Into the Woods weaves together familiar fairy tales in clever and surprising ways. Key characters are drawn into the woods in pursuit of their dreams and desires: the Baker and his wife seek items needed to lift the Witch’s magic spell and cure their childlessness; Cinderella travels to her mother’s grave for advice on how to attend the prince’s ball; Jack (of eventual beanstalk fame) must sell his beloved cow Milky White in a desperate effort to alleviate his family’s poverty; and Little Red Riding Hood sets out for her grandmother’s house, only to be waylaid by the Wolf. While Act One traces the journey towards wish fulfillment, Act Two takes a darker turn as the characters face what happens after “happily ever after.” As Cinderella sings to a heartbroken Little Red Riding Hood: “Sometimes people leave you, halfway through the wood. Others may deceive you. You decide what’s good.”  Recognition of human imperfection and finding hope amid bleak circumstances provide thematic cornerstones that are as timely now as ever.

Into the Woods has been challenging and moving audiences for decades, and astute director Jamie Carr-Harrington has assembled a top-notch cast for this excellent production.  In the central role of the Baker, Clayton King provides vocal power and emotional connection through pivotal numbers such as “No More,” a poignant sequence with the Mysterious Man (aptly played by Andy Nyland, who is also the appealing Narrator.) Becca Kelly (Baker’s Wife) and Karly Minacapelli (Cinderella) create engaging characters while sharing gorgeous vocal talents.

Catherine L. Bailey triumphs in the complex role of the Witch, communicating both strength and frailty in songs such as “Last Midnight” which is performed as a beguiling lullaby that transforms into a ferocious display of power. Jackie Rowe plays Little Red with depth and compassion, making a role that could easily become a caricature into a highly moving depiction of growing up. After admiring his work on various Columbia stages for years, this reviewer was thrilled to open the program and see Paul Lindley II cast in the role of Jack. Lindley’s vocal energy and magnetic stage presence contribute to a gratifying performance. Nancy Ann Smith delivers a delightful portrayal of Jack’s beleaguered mother.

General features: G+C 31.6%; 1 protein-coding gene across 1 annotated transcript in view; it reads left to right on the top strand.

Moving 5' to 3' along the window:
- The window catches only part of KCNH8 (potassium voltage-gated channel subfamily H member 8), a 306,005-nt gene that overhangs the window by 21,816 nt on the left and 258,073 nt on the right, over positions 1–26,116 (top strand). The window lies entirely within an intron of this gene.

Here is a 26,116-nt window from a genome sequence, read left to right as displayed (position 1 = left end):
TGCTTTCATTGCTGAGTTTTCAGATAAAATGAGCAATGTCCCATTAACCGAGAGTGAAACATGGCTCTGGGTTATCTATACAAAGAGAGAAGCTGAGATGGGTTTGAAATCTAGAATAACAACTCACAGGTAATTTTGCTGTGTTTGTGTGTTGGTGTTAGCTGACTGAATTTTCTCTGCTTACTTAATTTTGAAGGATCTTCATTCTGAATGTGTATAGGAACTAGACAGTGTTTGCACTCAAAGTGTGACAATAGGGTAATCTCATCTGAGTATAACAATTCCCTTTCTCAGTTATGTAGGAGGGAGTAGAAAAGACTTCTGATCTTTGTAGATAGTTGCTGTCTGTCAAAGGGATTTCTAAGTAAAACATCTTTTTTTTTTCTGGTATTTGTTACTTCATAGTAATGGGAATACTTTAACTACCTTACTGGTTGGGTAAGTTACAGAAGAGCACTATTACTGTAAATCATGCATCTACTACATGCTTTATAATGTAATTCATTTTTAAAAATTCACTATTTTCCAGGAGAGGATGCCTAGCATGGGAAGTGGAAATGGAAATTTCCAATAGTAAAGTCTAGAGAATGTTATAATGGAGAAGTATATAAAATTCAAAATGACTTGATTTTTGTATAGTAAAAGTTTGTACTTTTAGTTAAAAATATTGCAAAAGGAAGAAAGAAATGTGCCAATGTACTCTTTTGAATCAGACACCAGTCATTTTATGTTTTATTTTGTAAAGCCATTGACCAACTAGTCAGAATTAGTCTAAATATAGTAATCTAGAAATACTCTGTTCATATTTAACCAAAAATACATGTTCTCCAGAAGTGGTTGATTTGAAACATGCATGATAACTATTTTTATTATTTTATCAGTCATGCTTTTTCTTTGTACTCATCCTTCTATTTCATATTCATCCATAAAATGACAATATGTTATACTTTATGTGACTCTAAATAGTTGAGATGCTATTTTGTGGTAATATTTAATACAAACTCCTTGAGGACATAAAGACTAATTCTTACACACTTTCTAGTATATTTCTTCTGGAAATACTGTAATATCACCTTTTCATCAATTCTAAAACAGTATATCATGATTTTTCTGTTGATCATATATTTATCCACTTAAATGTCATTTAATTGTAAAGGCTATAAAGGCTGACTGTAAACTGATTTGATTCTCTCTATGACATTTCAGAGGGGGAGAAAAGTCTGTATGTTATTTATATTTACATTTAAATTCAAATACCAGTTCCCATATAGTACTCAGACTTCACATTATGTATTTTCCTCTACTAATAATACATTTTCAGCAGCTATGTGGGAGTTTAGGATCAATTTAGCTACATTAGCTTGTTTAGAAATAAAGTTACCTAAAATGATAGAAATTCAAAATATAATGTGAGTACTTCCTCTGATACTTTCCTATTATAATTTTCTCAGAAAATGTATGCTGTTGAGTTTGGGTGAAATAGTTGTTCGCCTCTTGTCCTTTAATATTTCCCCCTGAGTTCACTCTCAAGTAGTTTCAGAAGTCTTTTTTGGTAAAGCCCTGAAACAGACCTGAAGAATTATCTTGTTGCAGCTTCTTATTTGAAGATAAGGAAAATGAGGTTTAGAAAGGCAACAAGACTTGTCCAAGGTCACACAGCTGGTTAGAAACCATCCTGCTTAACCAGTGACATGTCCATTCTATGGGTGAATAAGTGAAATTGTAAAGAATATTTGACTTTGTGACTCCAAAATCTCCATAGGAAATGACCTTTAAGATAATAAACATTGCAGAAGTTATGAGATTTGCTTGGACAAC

As the “charming, not sincere” Princes, Jeremy Reasoner and Kyle Neal have impeccable timing and admirable voices, especially in the crowd-pleasing number “Agony.” Ann Baggett (Stepmother), Rachel Glowacki (Lucinda), and Elizabeth Stepp (Florinda) depict Cinderella’s step-family with comedic glee, while Courtney Reasoner shares a beautiful soprano in the role of Rapunzel. Parker Byun succeeds as an appropriately sleazy Wolf and doubles in the role of Cinderella’s incompetent father. Ruth Glowacki’s fierce Granny and Giant and Joshua Wall’s sarcastic Steward contribute to the strong performance.

With superb musical direction by Christopher A. McCroskey, the cast demonstrates extraordinary vocal ability throughout the production. A first-rate group of musicians fulfill the intricate challenges of Sondheim’s score, including David Branham (Bass), Brian Lamkin (Trumpet), and Samantha Marshall (Flute). Patty Boggs’ precise work with percussion enhances the production significantly.

A substantial production staff has collaborated to bring Into the Woods to life, including Carr-Harrington, Lou Clyde (Producer), Carrie Chalfont (Stage Manager), Matt Pound (Technical Director; Set and Lighting Design), Shelby Sessler (Costumer), Kara Pound (Art Design), Diane Moore (Properties) and J.S. Lee (Sound Design and Technician). The technical demands of Into the Woods are considerable, and the production team showcases creativity and skill in staging this performance.

With Carr-Harrington’s expert guidance, the Chapin Theatre Company scores a major win with Into the Woods. For viewers who think they have already seen this material because they went to the movie version: you really don’t want to miss the opportunity to enjoy this lovely production of a musical treasure by a successful local theatre company in the wonderful Harbison Theatre facility. As the characters sing in the opening prologue, “Into the woods, it’s time to go!”

Into the Woods will be presented by the Chapin Theatre Company at the Harbison Theatre at Midlands Technical College on June 24, 25, 26, and 27 at 8 pm and on June 28 at 3 pm. The theatre is located at 7300 College Street in Irmo, SC.  For more information, visit

Review: The Secret Garden at On Stage Productions by Melissa Ellington